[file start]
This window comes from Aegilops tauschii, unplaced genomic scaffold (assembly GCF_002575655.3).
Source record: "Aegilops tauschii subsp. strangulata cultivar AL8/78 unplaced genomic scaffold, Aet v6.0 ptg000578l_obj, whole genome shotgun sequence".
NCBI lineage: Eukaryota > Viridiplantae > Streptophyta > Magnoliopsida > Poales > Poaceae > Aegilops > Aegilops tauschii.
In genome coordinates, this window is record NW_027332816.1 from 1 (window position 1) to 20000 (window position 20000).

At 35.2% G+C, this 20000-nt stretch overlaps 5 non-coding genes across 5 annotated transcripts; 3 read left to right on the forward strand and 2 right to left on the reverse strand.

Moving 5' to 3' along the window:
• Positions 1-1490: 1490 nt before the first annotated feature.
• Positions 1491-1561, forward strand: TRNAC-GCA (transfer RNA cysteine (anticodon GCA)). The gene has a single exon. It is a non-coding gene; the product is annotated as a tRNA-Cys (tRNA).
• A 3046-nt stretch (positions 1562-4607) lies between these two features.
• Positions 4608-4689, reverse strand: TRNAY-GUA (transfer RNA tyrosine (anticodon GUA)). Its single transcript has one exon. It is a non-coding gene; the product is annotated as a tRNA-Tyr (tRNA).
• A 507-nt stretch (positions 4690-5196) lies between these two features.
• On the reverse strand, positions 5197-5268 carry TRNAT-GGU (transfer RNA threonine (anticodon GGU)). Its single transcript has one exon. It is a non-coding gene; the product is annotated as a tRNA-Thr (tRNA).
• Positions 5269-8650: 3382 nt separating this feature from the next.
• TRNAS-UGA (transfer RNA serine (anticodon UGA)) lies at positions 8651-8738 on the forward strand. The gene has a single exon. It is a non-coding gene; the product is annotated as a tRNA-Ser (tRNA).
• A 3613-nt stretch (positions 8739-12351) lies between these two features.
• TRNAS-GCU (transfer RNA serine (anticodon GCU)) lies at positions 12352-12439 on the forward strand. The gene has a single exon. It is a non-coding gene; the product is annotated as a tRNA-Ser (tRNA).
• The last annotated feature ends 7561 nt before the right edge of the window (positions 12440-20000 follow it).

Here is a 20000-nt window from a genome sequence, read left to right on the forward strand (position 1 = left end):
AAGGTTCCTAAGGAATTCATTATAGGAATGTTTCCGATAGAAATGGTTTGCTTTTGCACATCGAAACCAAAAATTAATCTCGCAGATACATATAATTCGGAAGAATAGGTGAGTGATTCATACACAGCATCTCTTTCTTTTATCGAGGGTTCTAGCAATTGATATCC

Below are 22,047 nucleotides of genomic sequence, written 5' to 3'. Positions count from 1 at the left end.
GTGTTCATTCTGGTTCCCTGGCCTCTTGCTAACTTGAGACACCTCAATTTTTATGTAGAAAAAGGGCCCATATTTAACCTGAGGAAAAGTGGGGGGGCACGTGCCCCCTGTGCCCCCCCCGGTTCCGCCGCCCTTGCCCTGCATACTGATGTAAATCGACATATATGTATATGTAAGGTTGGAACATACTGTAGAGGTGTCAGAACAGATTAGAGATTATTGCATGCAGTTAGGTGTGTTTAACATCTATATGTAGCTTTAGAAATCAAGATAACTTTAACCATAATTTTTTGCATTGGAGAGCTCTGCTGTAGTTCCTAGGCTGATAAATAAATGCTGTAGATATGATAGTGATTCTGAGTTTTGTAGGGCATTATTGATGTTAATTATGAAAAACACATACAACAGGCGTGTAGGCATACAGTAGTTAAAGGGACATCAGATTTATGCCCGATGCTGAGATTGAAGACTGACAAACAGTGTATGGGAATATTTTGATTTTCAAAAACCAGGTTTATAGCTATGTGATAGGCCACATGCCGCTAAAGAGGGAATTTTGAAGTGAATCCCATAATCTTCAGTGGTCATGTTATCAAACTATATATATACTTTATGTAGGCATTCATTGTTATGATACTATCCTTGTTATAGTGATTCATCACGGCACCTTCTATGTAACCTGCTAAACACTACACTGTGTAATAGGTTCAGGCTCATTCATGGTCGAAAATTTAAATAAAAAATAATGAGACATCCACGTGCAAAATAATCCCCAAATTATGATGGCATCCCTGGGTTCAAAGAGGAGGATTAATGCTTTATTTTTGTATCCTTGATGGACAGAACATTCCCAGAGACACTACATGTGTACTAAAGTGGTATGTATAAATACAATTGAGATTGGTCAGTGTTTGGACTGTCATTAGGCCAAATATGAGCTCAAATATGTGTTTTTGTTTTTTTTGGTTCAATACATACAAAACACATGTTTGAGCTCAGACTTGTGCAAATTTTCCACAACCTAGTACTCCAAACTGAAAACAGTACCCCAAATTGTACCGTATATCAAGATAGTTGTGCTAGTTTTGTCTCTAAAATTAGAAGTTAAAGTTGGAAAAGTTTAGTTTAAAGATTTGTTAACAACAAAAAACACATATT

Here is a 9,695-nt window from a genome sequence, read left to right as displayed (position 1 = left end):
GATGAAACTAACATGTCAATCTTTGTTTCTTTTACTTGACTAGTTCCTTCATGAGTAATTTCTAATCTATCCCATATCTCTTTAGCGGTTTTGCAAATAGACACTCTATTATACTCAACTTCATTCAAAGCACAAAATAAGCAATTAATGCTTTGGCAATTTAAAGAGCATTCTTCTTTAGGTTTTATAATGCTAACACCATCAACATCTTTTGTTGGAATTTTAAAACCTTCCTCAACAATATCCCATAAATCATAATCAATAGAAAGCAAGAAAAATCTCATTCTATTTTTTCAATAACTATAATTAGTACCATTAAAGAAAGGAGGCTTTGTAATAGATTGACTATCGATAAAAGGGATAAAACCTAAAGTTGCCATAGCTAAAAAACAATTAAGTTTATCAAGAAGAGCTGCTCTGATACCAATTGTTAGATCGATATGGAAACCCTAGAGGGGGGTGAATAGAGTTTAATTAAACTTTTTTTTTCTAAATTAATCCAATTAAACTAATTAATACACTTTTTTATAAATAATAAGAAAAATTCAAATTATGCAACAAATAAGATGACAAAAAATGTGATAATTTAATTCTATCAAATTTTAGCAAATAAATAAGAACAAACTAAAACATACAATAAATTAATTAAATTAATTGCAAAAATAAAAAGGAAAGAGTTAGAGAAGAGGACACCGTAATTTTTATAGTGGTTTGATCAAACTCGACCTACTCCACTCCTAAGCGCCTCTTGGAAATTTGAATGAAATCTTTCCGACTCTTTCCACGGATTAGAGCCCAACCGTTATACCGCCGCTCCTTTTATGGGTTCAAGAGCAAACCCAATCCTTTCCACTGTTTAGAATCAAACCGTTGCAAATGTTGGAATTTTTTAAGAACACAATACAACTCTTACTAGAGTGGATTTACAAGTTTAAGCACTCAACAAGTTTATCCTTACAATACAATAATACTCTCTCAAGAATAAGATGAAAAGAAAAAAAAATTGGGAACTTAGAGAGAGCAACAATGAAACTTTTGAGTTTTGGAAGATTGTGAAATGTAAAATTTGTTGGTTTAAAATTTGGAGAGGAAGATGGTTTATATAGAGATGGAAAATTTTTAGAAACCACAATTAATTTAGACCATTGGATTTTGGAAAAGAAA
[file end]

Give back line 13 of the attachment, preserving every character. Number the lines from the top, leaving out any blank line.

• Positions 5269-8650: 3382 nt separating this feature from the next.